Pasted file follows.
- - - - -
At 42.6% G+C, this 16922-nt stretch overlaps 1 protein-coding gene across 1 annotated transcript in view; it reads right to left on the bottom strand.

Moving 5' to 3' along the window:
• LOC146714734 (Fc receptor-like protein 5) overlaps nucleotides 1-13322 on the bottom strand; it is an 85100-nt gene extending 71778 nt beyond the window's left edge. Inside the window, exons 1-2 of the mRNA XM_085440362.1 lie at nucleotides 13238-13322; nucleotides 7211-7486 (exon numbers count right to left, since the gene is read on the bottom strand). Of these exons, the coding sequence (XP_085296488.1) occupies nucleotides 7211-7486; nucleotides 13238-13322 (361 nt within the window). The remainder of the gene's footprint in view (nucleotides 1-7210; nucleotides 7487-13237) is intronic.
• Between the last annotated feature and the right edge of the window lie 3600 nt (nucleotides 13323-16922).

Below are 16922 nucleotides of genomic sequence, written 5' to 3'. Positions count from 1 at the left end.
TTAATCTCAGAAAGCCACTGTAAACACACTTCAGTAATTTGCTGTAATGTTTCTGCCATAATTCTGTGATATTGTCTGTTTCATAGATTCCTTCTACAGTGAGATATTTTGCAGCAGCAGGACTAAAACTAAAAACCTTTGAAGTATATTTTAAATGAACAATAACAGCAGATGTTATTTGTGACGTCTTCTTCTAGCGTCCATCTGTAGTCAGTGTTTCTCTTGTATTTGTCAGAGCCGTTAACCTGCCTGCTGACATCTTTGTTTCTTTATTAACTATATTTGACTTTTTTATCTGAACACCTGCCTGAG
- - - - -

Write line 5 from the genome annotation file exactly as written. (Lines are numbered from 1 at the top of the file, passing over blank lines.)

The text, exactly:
Below are 16922 nucleotides of genomic sequence, written 5' to 3'. Positions count from 1 at the left end.